By Maura Forrest
March 24, 2016
A B.C.-based fusion energy company has received a $12.8-million grant from Sustainable Technology Development Canada, the largest grant the foundation has awarded to a B.C. company in 2016.
Established in 2002, Burnaby-based General Fusion is trying to build a full-scale fusion energy demonstration system, using a technique it calls magnetized target fusion technology.
This is the second major grant the company has received from STDC. The first was a $13.9-million grant in 2009.
“The dedicated team at STDC are champions for clean tech and its importance to the diversification of our economy,” said CEO Nathan Gilliland in a news release. “It’s also important to realize that STDC’s clean energy projects will help Canada meet its commitment to reducing greenhouse gases.”
Nuclear fusion is a process by which hydrogen atoms are made to collide and fuse at high speeds, which causes them to release energy. It has long been considered a holy grail of energy research, as it would be a nearly limitless source of clean energy.
But a breakthrough has always seemed to be a few decades away, partly because the reaction requires temperatures of more than 100 million degrees Celsius.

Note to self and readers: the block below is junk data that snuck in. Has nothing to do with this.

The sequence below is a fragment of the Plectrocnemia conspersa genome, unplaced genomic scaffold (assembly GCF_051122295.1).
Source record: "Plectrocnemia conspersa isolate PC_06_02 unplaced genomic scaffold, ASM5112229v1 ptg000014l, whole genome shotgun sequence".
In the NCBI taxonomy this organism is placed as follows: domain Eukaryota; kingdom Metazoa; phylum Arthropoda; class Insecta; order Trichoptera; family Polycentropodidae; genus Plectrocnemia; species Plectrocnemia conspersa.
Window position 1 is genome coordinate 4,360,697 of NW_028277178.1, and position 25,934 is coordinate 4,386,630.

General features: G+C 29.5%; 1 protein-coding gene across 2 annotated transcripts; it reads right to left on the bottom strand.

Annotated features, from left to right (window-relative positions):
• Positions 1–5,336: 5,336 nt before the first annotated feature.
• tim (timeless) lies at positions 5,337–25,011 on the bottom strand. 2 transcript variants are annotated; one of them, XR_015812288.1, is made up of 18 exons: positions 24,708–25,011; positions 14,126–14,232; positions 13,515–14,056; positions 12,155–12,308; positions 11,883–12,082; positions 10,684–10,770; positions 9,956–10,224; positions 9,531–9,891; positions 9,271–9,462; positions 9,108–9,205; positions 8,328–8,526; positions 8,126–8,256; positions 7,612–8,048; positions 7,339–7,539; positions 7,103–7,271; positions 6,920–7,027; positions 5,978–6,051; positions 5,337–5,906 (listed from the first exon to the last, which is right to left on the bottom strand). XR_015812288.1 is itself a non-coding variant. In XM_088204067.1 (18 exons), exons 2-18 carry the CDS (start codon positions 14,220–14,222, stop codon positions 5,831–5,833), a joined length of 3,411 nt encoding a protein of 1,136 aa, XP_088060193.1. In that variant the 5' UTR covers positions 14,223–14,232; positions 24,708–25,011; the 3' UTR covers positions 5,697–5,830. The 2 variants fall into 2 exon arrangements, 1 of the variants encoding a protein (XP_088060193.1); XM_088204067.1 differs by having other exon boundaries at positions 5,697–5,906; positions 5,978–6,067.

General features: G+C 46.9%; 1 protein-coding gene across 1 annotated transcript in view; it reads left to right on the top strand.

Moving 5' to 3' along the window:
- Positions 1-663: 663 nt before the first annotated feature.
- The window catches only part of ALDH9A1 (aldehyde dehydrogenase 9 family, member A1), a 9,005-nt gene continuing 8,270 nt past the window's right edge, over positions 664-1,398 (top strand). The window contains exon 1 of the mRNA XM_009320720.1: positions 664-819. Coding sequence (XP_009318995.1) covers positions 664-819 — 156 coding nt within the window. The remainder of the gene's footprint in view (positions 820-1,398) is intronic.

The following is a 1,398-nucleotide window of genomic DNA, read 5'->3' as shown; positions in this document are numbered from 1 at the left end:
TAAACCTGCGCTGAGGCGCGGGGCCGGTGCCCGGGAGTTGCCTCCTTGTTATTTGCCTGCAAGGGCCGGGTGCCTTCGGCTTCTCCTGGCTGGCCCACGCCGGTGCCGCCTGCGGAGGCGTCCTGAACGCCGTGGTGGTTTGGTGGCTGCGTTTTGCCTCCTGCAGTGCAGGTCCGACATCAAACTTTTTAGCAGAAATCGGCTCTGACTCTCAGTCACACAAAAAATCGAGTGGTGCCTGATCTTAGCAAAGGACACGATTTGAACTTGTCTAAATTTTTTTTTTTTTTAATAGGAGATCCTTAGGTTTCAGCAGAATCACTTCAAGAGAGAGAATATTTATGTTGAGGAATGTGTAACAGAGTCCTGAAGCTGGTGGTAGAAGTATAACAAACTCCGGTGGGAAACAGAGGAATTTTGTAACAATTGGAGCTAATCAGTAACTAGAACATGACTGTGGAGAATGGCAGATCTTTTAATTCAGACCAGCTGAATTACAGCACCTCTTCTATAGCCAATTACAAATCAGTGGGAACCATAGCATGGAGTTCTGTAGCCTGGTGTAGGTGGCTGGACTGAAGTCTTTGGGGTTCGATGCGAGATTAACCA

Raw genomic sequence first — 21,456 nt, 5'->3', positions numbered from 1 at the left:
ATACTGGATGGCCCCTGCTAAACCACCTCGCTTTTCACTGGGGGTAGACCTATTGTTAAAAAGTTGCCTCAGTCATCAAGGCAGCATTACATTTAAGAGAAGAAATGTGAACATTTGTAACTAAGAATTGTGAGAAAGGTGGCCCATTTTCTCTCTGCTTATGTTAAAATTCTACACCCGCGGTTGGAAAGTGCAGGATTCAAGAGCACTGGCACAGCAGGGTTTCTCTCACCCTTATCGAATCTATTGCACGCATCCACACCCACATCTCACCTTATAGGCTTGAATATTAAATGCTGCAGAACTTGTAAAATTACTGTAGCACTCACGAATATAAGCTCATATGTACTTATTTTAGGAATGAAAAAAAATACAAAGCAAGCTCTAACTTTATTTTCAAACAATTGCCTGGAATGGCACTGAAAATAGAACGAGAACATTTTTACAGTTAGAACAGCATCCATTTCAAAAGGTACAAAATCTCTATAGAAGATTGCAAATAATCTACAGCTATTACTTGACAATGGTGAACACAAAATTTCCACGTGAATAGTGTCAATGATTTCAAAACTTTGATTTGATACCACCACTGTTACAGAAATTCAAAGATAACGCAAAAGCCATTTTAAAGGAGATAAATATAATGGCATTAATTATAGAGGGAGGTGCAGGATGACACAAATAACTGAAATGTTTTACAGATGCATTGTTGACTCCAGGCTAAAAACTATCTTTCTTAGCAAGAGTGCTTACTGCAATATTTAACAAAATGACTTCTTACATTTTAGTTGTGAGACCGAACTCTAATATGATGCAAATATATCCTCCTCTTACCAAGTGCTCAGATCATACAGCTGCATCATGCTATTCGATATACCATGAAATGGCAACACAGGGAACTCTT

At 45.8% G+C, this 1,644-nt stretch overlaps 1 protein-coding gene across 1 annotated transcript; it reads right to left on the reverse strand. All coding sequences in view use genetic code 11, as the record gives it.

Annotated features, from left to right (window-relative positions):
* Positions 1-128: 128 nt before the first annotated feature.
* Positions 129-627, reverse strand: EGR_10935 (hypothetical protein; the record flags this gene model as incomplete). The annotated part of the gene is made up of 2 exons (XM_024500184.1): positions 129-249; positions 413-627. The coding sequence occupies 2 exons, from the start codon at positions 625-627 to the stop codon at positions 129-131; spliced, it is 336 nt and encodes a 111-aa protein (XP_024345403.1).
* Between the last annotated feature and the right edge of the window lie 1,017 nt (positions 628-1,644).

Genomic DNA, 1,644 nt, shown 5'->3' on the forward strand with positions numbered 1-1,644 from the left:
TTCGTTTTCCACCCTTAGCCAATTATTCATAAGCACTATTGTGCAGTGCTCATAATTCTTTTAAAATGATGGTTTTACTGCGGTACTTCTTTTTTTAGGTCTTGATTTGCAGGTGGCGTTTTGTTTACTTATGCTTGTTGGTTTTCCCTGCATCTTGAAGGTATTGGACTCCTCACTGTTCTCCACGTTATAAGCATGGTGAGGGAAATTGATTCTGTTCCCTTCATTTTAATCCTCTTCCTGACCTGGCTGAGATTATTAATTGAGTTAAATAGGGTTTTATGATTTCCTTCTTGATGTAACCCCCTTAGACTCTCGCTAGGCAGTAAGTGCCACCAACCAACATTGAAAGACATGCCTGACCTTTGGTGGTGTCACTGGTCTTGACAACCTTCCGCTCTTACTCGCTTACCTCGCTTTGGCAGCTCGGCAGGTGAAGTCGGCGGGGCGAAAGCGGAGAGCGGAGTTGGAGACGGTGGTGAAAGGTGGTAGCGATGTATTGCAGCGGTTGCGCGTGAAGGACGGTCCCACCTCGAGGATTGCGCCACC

Still, General Fusion claims it’s developing “the fastest, most practical, and lowest cost path to commercial fusion power.”
According to Science News, the company’s technique involves injecting “magnetized rings of plasma into a liquid metal vortex that is squeezed by pistons.”
General Fusion says it has raised more than $100 million from global investors since its establishment. Those investors include Amazon founder Jeff Bezos.
But some are skeptical of unconventional approaches to fusion power like General Fusion’s.
“For the most part, these ideas are recycled from the glory days of the 1980s, and one by one, the Department of Energy stopped funding those concepts,” Edward Morse, a nuclear engineer at the University of California, Berkeley, told Science News. “It’s fortunate that the investors who are quoted in these reports are very rich people. They may not miss the money.”
But General Fusion is optimistic, saying it would licence the technology to the power industry if it comes time to commercialize.
“If we ever succeed, we will partner with the GEs of this world,” Michel Laberge, founder of General Fusion, told Science News.
According to the news release, the latest $12.8-million grant from STDC is part of a $206-million package designed to help 36 Canadian clean tech projects “bridge the gap between research and commercialization.”
Photo Credit: Canadian Nuclear Laboratories